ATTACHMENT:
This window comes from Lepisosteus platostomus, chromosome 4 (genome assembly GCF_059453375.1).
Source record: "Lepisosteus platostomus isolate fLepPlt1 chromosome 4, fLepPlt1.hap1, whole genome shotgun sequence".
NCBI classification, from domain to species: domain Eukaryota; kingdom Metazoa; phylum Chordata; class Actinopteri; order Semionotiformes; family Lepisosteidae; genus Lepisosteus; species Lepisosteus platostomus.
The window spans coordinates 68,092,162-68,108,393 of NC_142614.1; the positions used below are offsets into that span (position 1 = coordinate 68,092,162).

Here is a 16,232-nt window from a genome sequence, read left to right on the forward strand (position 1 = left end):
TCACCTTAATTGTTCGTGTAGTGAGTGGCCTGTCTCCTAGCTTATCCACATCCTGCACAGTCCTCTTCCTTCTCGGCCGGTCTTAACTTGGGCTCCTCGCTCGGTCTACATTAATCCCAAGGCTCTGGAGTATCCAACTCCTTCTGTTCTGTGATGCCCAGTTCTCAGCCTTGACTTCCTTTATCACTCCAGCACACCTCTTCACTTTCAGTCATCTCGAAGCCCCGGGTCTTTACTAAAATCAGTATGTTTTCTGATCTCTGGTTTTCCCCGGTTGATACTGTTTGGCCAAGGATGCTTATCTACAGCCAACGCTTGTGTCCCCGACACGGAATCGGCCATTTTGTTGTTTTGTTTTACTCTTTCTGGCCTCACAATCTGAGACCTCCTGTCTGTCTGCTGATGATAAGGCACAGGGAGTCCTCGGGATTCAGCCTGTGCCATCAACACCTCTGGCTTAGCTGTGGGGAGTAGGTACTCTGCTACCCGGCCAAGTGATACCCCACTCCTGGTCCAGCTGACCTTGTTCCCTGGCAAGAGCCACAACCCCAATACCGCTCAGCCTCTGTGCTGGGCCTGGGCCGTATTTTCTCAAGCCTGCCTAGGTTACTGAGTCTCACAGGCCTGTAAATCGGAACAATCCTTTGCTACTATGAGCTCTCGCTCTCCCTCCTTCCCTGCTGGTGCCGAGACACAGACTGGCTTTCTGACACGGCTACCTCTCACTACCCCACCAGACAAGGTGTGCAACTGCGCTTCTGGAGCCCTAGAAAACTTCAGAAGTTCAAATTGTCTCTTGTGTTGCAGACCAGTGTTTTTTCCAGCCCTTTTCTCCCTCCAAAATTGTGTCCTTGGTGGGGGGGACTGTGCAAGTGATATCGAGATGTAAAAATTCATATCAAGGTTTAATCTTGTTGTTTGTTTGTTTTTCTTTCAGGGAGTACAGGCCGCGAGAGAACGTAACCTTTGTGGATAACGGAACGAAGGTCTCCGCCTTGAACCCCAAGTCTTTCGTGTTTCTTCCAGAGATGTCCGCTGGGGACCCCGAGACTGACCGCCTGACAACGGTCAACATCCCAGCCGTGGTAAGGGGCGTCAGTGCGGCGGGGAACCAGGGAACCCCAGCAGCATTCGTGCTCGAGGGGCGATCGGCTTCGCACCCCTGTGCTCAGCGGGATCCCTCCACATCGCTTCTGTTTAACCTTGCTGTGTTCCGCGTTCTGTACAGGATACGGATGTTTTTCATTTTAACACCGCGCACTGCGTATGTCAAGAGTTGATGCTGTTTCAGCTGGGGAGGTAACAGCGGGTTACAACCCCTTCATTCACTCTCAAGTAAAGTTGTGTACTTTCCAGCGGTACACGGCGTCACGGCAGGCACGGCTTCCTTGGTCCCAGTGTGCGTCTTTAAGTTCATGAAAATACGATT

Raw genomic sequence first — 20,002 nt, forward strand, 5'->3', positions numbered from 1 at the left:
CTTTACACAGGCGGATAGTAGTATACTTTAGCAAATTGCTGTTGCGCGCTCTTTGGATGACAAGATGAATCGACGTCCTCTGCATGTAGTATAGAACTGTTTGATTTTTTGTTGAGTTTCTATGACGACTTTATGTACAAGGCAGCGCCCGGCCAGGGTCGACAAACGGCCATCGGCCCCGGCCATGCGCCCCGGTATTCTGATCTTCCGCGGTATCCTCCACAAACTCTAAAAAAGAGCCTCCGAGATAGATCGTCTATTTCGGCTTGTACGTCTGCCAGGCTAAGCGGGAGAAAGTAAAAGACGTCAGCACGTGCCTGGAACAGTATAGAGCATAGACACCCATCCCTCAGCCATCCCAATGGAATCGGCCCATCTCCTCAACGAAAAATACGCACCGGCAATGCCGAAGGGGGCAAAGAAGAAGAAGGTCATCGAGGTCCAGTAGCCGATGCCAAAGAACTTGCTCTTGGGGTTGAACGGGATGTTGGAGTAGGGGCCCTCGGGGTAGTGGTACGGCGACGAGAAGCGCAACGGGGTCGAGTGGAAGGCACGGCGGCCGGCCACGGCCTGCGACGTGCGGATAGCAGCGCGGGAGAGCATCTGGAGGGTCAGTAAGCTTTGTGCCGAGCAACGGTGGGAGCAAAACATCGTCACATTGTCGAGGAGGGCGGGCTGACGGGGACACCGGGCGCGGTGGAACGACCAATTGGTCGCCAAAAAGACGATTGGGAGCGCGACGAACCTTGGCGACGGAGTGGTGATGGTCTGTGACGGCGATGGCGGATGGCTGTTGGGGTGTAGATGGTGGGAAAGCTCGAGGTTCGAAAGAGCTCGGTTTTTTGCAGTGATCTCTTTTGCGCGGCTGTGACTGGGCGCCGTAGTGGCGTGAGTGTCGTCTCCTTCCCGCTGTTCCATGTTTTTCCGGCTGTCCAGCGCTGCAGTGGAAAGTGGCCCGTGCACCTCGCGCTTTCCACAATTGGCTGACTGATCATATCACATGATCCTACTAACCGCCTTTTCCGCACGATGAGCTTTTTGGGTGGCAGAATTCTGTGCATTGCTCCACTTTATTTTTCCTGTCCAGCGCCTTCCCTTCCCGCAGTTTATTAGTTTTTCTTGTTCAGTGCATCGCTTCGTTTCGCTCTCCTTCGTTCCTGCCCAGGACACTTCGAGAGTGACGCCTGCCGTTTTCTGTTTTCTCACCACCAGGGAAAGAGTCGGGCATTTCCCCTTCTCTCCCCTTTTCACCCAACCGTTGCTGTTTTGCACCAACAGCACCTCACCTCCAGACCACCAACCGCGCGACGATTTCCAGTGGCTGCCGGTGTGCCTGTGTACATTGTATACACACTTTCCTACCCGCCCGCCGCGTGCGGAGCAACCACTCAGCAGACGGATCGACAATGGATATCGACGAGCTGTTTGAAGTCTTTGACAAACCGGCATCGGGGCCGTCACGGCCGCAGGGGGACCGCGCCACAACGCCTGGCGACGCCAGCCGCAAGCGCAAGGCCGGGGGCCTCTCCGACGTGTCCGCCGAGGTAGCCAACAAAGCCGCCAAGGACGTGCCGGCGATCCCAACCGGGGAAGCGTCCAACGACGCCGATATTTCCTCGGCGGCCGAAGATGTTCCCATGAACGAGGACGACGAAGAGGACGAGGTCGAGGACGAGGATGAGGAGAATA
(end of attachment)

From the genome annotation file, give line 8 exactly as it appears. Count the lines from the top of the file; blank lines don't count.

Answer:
CTTTACACAGGCGGATAGTAGTATACTTTAGCAAATTGCTGTTGCGCGCTCTTTGGATGACAAGATGAATCGACGTCCTCTGCATGTAGTATAGAACTGTTTGATTTTTTGTTGAGTTTCTATGACGACTTTATGTACAAGGCAGCGCCCGGCCAGGGTCGACAAACGGCCATCGGCCCCGGCCATGCGCCCCGGTATTCTGATCTTCCGCGGTATCCTCCACAAACTCTAAAAAAGAGCCTCCGAGATAGATCGTCTATTTCGGCTTGTACGTCTGCCAGGCTAAGCGGGAGAAAGTAAAAGACGTCAGCACGTGCCTGGAACAGTATAGAGCATAGACACCCATCCCTCAGCCATCCCAATGGAATCGGCCCATCTCCTCAACGAAAAATACGCACCGGCAATGCCGAAGGGGGCAAAGAAGAAGAAGGTCATCGAGGTCCAGTAGCCGATGCCAAAGAACTTGCTCTTGGGGTTGAACGGGATGTTGGAGTAGGGGCCCTCGGGGTAGTGGTACGGCGACGAGAAGCGCAACGGGGTCGAGTGGAAGGCACGGCGGCCGGCCACGGCCTGCGACGTGCGGATAGCAGCGCGGGAGAGCATCTGGAGGGTCAGTAAGCTTTGTGCCGAGCAACGGTGGGAGCAAAACATCGTCACATTGTCGAGGAGGGCGGGCTGACGGGGACACCGGGCGCGGTGGAACGACCAATTGGTCGCCAAAAAGACGATTGGGAGCGCGACGAACCTTGGCGACGGAGTGGTGATGGTCTGTGACGGCGATGGCGGATGGCTGTTGGGGTGTAGATGGTGGGAAAGCTCGAGGTTCGAAAGAGCTCGGTTTTTTGCAGTGATCTCTTTTGCGCGGCTGTGACTGGGCGCCGTAGTGGCGTGAGTGTCGTCTCCTTCCCGCTGTTCCATGTTTTTCCGGCTGTCCAGCGCTGCAGTGGAAAGTGGCCCGTGCACCTCGCGCTTTCCACAATTGGCTGACTGATCATATCACATGATCCTACTAACCGCCTTTTCCGCACGATGAGCTTTTTGGGTGGCAGAATTCTGTGCATTGCTCCACTTTATTTTTCCTGTCCAGCGCCTTCCCTTCCCGCAGTTTATTAGTTTTTCTTGTTCAGTGCATCGCTTCGTTTCGCTCTCCTTCGTTCCTGCCCAGGACACTTCGAGAGTGACGCCTGCCGTTTTCTGTTTTCTCACCACCAGGGAAAGAGTCGGGCATTTCCCCTTCTCTCCCCTTTTCACCCAACCGTTGCTGTTTTGCACCAACAGCACCTCACCTCCAGACCACCAACCGCGCGACGATTTCCAGTGGCTGCCGGTGTGCCTGTGTACATTGTATACACACTTTCCTACCCGCCCGCCGCGTGCGGAGCAACCACTCAGCAGACGGATCGACAATGGATATCGACGAGCTGTTTGAAGTCTTTGACAAACCGGCATCGGGGCCGTCACGGCCGCAGGGGGACCGCGCCACAACGCCTGGCGACGCCAGCCGCAAGCGCAAGGCCGGGGGCCTCTCCGACGTGTCCGCCGAGGTAGCCAACAAAGCCGCCAAGGACGTGCCGGCGATCCCAACCGGGGAAGCGTCCAACGACGCCGATATTTCCTCGGCGGCCGAAGATGTTCCCATGAACGAGGACGACGAAGAGGACGAGGTCGAGGACGAGGATGAGGAGAATA